Posted in Biological psychiatryAn interdisciplinary study led by the University of Minnesota has demonstrated that equal numbers of girls and boys can be identified as concerned about autism spectrum disorder (ASD) in a previous survey, correcting large gender differences in current diagnoses.
“It is widely believed that more boys than girls have RAS,” said lead author Casey Burrows, Ph.D., LP, an associate professor at the University of Minnesota School of Medicine and a psychologist with M Health Fairview. “Our study shows that girls and boys show the same indicators of RAS concerns and identify some biases that contribute to inflated sex ratios. We hope this study will bring relief to women and girls who have struggled in the social sphere without knowing why.”
Using data from the Infant Brain Imaging Study Network, the study used a less biased sample that tracked a group of children with a higher likelihood of developing RAS (e.g., infants, siblings of autistic children) from 6 to 60 months.
The study found that there are just as many girls who have problems with RAS when children are screened early and when the bias corrects gender-based bias. This contrasts sharply with the current sex ratio of 4 to 1 when performing standard clinical procedures.
“We know that screening processes and diagnostic tools in RAS are often missed by many girls who are later diagnosed with RAS,” said Dr. Burrows, who is also a member of the Masonic Institute for Brain Development. “This prevents many girls from receiving early intervention services at a time when they can have the greatest impact in early childhood. Most RAS research focuses on children after they are diagnosed, with no information on symptoms in children who miss for routine survey practice ”. “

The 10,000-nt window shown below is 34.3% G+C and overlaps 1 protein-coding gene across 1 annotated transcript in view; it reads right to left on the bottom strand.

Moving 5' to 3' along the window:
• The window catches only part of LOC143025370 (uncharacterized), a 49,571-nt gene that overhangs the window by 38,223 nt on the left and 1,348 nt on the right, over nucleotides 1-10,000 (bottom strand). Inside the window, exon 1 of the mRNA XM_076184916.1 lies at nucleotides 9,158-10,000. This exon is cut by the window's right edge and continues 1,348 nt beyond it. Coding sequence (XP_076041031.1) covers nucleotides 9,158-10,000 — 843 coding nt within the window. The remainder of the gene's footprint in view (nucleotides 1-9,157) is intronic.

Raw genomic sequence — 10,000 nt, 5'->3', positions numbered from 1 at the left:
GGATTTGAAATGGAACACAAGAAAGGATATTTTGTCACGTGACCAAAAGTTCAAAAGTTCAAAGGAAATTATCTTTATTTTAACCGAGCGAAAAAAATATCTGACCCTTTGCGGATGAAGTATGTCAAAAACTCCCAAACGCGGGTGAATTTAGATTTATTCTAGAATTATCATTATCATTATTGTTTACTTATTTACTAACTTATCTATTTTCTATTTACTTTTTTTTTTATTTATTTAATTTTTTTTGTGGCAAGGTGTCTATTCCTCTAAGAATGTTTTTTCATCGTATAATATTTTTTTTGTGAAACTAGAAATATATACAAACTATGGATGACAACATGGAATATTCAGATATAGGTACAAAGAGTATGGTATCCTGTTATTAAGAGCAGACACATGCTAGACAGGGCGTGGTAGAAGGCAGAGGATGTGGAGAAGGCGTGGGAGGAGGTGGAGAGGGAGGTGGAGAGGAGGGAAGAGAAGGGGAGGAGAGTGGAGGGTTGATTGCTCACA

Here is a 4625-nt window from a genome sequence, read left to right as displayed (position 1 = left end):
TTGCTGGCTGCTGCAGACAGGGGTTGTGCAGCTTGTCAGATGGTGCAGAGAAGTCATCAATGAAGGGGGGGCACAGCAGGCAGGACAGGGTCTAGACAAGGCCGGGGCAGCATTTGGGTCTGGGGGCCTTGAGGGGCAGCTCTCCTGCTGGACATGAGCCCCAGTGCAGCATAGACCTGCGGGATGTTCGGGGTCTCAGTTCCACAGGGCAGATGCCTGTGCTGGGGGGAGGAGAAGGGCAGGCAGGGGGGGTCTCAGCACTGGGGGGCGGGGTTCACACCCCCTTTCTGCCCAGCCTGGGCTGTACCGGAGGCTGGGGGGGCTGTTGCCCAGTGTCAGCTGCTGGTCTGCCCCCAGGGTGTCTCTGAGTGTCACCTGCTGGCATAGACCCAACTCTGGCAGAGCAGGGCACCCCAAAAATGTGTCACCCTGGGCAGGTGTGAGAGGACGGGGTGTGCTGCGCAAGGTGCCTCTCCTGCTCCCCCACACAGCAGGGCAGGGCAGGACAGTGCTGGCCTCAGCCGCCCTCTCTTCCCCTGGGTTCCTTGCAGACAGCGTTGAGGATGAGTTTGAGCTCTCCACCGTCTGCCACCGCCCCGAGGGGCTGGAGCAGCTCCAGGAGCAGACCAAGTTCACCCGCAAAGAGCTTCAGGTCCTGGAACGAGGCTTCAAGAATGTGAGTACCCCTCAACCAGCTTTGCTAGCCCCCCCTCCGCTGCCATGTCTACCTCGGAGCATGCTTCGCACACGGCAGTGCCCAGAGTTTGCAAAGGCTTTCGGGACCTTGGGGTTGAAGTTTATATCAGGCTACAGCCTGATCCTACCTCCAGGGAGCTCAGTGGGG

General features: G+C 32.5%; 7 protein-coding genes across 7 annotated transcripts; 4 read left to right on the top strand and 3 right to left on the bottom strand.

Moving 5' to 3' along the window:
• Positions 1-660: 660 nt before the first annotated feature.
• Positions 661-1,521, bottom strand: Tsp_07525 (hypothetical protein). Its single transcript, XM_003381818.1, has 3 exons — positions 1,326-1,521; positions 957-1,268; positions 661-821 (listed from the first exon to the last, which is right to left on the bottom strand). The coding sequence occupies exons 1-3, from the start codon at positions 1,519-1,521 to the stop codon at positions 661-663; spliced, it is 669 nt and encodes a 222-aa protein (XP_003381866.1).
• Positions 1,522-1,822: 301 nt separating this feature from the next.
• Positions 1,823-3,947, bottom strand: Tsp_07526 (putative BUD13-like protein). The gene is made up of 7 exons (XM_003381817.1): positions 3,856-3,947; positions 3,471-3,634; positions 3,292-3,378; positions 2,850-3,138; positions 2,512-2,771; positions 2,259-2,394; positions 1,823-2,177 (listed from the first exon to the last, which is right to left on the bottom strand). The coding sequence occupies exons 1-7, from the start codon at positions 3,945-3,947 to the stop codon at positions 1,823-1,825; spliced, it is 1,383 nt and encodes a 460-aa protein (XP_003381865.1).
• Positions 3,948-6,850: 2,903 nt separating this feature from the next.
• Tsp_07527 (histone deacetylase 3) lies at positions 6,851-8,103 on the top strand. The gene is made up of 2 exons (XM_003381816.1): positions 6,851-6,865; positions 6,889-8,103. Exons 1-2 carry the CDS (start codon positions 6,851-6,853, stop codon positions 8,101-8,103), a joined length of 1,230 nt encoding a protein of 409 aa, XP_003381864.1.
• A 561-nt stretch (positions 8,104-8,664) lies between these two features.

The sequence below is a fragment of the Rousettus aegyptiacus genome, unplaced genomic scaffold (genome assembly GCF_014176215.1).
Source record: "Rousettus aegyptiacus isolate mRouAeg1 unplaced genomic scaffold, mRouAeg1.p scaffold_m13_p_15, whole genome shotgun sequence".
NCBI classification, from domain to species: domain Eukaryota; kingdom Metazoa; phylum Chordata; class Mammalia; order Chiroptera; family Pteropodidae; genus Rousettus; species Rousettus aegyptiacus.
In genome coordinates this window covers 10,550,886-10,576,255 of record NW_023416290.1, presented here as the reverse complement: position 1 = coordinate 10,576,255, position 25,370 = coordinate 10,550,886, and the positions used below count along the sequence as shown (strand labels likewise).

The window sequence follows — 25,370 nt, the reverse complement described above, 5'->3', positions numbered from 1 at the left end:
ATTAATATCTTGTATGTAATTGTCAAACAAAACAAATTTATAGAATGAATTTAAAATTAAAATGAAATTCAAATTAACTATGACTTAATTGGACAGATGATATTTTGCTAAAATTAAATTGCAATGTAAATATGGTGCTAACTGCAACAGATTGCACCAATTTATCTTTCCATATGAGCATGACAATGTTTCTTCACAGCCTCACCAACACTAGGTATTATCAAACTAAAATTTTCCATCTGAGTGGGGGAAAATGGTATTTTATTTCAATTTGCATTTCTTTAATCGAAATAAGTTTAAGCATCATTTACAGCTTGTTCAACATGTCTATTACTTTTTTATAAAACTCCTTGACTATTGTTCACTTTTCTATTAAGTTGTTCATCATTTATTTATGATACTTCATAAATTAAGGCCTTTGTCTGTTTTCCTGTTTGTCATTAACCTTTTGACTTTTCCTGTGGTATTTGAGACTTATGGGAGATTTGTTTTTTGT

The research team looked at whether girls and boys had similar symptoms, and found subtle differences in the structure of the main symptoms of RAS. After adjusting for these differences, subgroup analysis identified a “high concern” group that had a male to female ratio of 1 to 1.
“This approach – an unbiased finding that ensures that our instruments measure what we think they measure – can help eliminate modern differences in autism identification,” said Jed Allison, Ph.D., an associate professor at the Institute for Child Development and Medical School and co-author of the work. “It is necessary to recognize and understand the limitations of traditional diagnostic and screening approaches and to generate creative solutions to identify all children who could benefit from early intervention services.”
The researchers plan to continue this work by studying how children from the high social concern group live in primary and secondary school age. They also explore group differences in basic brain structure and function.
This study was supported by grants from the National Institutes of Health (R01-HD055741, R01-MH118362-01, R01-MH118362-02S1, U54-HD079124, P50-HD103573 (project ID 8084, 8084, 8084), U54-HD103573, U54- and the Simons Foundation (140209) Dr. Borrows was supported by the NIH Career Development Award (K12-HD055887).
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